Quantifying Users’ Beliefs about Software Updates

TitleQuantifying Users’ Beliefs about Software Updates
Publication TypeConference Paper
Year of Publication2018
AuthorsMathur, A., Malkin N., Harbach M., Peer E., & Egelman S.
Published inProceedings of the NDSS Workshop on Usable Security (USEC ’18)

Software updates are critical to the performance, compatibility, and security of software systems. However, users do not always install updates, leaving their machines vulnerable to attackers’ exploits. While recent studies have highlighted numerous reasons why users ignore updates, little is known about how prevalent each of these beliefs is. Gaining a better understanding of the prevalence of each belief may help software designers better target their efforts in understanding what specific user concerns to address when developing and deploying software updates. In our study, we performed a survey to quantify the prevalence of users’ reasons for not updating uncovered by previous studies.We used this data to derive three factors underlying these beliefs:update costs, update necessity, and update risks. Based on our results, we provide recommendations for how software developers can better improve users’ software updating experiences, thereby increasing compliance and, with it, security.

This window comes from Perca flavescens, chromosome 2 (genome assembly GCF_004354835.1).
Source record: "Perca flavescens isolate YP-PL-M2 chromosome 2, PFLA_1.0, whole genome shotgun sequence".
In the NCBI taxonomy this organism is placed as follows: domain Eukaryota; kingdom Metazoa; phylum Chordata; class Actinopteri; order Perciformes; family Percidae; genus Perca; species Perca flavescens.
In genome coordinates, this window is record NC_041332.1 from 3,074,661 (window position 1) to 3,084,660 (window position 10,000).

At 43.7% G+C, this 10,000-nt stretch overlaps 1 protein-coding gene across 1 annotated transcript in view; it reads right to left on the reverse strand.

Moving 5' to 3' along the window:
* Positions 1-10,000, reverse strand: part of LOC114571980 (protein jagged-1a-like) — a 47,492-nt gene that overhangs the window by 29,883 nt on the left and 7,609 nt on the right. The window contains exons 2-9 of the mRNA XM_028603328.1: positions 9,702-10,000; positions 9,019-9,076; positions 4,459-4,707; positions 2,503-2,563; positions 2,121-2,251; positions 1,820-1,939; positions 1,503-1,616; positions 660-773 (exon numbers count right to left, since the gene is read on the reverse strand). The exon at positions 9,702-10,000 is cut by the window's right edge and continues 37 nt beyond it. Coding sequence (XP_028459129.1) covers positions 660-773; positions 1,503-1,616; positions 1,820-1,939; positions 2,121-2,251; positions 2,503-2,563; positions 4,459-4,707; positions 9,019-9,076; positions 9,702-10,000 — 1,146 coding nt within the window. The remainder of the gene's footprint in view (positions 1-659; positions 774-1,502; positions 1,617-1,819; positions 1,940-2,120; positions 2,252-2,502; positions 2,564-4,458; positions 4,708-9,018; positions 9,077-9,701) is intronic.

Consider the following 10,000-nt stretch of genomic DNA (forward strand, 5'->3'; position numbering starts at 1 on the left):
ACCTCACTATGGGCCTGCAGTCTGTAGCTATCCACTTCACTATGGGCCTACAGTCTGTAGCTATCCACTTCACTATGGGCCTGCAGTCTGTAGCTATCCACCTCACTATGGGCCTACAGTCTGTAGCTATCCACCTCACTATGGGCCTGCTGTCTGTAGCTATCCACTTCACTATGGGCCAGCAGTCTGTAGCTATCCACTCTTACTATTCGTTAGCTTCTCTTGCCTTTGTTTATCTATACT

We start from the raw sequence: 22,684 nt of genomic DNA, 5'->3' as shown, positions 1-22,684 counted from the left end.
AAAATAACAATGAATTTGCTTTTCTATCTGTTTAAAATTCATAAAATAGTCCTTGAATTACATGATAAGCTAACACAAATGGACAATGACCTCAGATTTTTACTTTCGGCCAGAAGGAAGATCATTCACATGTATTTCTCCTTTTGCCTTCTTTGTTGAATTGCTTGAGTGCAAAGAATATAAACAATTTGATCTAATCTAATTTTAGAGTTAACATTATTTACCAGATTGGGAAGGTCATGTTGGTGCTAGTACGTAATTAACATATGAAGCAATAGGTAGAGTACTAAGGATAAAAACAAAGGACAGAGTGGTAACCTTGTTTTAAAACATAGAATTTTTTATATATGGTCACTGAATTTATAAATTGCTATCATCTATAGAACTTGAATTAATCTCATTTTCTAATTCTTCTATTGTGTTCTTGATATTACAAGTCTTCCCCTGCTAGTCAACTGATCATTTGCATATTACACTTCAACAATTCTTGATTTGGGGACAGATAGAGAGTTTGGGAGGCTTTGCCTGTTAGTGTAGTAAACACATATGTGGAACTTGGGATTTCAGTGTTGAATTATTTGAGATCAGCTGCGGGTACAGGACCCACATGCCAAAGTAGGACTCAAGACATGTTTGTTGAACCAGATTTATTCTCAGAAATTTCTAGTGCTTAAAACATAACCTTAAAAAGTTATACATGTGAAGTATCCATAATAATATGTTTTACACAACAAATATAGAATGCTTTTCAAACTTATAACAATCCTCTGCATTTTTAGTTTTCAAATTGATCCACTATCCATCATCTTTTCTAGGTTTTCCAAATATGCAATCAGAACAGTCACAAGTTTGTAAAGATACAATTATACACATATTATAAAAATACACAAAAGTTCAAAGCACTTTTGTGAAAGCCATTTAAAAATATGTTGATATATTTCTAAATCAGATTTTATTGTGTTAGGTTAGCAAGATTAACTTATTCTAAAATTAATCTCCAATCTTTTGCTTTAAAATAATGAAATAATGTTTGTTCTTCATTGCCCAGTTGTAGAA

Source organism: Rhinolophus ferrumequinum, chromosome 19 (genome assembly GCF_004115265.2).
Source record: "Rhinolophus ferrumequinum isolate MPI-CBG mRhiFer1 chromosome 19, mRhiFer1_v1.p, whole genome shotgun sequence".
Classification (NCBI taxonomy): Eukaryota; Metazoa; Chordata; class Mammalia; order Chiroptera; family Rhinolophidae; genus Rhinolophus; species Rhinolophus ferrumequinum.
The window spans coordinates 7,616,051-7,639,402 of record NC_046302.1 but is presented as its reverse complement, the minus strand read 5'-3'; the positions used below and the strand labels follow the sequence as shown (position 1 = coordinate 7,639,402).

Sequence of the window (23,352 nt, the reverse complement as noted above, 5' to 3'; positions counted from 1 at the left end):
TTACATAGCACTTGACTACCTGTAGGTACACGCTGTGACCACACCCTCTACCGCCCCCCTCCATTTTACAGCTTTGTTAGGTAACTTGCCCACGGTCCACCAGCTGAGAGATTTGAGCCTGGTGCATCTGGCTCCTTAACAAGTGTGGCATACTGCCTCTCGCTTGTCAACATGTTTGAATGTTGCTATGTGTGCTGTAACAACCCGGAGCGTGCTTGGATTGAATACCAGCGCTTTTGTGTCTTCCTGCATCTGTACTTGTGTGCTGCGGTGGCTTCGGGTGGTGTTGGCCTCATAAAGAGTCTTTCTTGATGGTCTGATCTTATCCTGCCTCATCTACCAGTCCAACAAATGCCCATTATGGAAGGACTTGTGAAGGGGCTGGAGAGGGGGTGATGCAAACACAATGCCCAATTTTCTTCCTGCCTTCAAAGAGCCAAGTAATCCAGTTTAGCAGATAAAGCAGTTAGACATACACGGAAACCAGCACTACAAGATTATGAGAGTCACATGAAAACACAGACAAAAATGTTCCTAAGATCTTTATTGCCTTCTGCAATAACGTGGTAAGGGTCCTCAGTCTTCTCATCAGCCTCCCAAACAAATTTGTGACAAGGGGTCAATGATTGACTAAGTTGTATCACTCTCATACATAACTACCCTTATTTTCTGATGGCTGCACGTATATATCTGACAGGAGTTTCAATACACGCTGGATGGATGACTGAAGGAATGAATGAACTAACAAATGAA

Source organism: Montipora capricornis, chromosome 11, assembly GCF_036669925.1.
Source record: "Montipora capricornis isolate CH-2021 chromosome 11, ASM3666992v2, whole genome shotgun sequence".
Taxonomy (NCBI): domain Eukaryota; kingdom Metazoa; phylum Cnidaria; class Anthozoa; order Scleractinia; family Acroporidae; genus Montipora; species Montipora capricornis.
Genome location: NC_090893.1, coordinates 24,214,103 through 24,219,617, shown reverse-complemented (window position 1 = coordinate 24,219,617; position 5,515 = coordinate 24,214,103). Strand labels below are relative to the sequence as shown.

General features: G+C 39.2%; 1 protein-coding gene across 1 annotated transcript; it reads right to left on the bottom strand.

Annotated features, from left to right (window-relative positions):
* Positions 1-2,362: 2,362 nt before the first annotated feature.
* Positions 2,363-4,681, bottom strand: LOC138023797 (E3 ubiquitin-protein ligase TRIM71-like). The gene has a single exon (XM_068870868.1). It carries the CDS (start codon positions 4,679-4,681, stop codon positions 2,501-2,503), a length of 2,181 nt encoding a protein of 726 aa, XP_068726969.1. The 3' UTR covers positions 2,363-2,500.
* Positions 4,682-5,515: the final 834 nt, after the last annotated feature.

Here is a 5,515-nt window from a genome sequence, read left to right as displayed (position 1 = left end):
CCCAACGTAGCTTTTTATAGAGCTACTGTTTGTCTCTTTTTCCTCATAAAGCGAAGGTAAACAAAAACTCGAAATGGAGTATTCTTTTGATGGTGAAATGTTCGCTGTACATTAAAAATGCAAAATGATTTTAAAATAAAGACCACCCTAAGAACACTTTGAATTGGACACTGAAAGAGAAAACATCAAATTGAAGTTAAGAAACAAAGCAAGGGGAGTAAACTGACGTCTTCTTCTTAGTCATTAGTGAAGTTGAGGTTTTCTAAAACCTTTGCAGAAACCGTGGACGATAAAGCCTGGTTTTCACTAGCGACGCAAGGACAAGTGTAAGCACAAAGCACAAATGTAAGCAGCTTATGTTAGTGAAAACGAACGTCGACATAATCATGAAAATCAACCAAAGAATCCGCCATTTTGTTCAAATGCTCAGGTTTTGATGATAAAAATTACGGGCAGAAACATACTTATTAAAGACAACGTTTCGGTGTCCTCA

This research was supported by NSF grant CNS-1528070, BSF grant #2014626 and The Center for Long-Term Cybersecurity at the University of California, Berkeley

ICSI Research Group

Usable Security and Privacy